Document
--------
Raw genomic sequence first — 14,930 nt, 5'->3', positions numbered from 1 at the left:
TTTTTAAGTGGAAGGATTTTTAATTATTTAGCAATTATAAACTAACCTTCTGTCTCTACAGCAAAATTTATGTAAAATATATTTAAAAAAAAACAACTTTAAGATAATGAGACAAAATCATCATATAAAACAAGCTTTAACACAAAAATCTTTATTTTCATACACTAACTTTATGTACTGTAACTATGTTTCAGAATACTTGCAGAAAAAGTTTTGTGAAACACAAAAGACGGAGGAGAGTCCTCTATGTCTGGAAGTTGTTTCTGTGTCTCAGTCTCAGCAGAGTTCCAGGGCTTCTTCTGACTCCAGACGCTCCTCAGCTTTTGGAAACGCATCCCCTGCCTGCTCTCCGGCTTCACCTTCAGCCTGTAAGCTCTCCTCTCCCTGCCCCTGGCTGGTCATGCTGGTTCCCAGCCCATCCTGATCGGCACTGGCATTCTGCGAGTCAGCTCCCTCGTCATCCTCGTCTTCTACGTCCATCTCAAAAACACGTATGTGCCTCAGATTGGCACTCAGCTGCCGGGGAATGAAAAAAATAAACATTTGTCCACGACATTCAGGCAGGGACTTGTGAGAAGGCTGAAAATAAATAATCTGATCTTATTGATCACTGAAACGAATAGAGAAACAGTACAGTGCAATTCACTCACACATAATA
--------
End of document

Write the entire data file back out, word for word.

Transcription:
Raw genomic sequence first — 14,930 nt, 5'->3', positions numbered from 1 at the left:
TTTTTAAGTGGAAGGATTTTTAATTATTTAGCAATTATAAACTAACCTTCTGTCTCTACAGCAAAATTTATGTAAAATATATTTAAAAAAAAACAACTTTAAGATAATGAGACAAAATCATCATATAAAACAAGCTTTAACACAAAAATCTTTATTTTCATACACTAACTTTATGTACTGTAACTATGTTTCAGAATACTTGCAGAAAAAGTTTTGTGAAACACAAAAGACGGAGGAGAGTCCTCTATGTCTGGAAGTTGTTTCTGTGTCTCAGTCTCAGCAGAGTTCCAGGGCTTCTTCTGACTCCAGACGCTCCTCAGCTTTTGGAAACGCATCCCCTGCCTGCTCTCCGGCTTCACCTTCAGCCTGTAAGCTCTCCTCTCCCTGCCCCTGGCTGGTCATGCTGGTTCCCAGCCCATCCTGATCGGCACTGGCATTCTGCGAGTCAGCTCCCTCGTCATCCTCGTCTTCTACGTCCATCTCAAAAACACGTATGTGCCTCAGATTGGCACTCAGCTGCCGGGGAATGAAAAAAATAAACATTTGTCCACGACATTCAGGCAGGGACTTGTGAGAAGGCTGAAAATAAATAATCTGATCTTATTGATCACTGAAACGAATAGAGAAACAGTACAGTGCAATTCACTCACACATAATA